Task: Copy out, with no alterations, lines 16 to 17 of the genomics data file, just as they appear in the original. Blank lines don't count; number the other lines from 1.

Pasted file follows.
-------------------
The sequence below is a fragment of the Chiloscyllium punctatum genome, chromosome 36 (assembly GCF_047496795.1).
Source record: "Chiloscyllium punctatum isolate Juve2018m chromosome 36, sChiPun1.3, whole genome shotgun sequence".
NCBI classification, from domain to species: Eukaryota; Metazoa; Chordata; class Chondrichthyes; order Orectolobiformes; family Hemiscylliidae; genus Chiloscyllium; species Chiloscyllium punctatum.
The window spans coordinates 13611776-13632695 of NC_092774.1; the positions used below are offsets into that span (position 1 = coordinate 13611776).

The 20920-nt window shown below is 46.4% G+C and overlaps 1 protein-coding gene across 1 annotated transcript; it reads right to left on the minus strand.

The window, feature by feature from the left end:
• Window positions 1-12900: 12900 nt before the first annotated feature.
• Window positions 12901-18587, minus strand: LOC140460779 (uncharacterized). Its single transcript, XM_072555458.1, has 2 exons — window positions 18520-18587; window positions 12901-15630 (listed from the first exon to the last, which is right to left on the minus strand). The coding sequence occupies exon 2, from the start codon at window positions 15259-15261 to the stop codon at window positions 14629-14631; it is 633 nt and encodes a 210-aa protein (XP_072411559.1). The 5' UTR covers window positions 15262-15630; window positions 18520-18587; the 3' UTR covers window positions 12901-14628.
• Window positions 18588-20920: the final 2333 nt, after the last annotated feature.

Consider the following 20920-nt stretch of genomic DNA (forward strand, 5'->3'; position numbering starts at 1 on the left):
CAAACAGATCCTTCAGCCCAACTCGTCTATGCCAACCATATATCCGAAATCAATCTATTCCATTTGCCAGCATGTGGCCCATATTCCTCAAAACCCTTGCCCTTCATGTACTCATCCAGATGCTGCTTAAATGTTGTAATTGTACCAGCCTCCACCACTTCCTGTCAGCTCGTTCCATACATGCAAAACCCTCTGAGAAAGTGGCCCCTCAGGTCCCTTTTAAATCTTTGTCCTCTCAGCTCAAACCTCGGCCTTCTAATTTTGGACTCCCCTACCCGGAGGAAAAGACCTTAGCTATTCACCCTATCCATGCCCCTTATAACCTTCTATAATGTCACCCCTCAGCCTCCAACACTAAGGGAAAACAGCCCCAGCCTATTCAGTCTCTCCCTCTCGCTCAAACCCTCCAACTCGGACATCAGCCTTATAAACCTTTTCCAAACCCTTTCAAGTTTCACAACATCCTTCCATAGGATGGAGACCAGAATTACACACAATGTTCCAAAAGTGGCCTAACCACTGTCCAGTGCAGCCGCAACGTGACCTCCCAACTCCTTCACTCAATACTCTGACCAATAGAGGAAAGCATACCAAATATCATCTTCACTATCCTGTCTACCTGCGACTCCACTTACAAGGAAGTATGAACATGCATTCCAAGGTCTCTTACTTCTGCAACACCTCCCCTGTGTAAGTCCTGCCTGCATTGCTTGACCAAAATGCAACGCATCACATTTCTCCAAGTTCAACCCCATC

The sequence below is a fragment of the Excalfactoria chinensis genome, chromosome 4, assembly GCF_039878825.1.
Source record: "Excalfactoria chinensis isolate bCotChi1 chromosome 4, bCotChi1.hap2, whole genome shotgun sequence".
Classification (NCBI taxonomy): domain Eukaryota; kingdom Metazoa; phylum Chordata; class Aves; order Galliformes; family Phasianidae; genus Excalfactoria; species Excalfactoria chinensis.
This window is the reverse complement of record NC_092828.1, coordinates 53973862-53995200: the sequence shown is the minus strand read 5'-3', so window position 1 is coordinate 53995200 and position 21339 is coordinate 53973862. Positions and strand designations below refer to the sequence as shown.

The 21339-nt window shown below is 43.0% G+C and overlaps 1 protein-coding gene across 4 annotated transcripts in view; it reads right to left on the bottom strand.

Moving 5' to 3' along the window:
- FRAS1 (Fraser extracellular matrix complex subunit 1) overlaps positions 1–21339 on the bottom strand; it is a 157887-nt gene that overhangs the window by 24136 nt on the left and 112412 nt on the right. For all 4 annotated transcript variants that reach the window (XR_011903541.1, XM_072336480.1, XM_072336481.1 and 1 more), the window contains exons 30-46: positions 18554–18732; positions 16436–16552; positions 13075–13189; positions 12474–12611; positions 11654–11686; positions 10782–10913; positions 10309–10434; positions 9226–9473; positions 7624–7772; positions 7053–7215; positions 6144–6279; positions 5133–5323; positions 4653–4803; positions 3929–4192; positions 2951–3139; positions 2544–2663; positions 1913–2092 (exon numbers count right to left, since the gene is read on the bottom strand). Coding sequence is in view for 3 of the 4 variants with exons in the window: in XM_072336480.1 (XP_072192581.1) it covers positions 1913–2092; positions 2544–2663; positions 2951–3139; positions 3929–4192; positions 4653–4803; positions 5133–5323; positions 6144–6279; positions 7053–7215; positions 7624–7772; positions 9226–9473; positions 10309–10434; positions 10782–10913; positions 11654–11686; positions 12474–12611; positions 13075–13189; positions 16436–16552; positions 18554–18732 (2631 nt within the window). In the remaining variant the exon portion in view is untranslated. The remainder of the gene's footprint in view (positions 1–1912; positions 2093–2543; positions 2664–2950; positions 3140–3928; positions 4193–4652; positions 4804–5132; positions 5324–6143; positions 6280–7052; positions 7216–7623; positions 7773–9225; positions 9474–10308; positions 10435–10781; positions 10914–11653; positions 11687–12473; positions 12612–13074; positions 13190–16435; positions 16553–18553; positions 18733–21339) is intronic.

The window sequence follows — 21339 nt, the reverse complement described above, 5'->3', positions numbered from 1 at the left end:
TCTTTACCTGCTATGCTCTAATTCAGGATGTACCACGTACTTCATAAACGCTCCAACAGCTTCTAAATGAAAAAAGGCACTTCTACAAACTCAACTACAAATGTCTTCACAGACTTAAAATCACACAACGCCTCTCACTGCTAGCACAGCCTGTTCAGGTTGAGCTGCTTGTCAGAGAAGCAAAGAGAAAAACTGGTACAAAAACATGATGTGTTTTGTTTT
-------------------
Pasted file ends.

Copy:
The 21339-nt window shown below is 43.0% G+C and overlaps 1 protein-coding gene across 4 annotated transcripts in view; it reads right to left on the bottom strand.

Moving 5' to 3' along the window: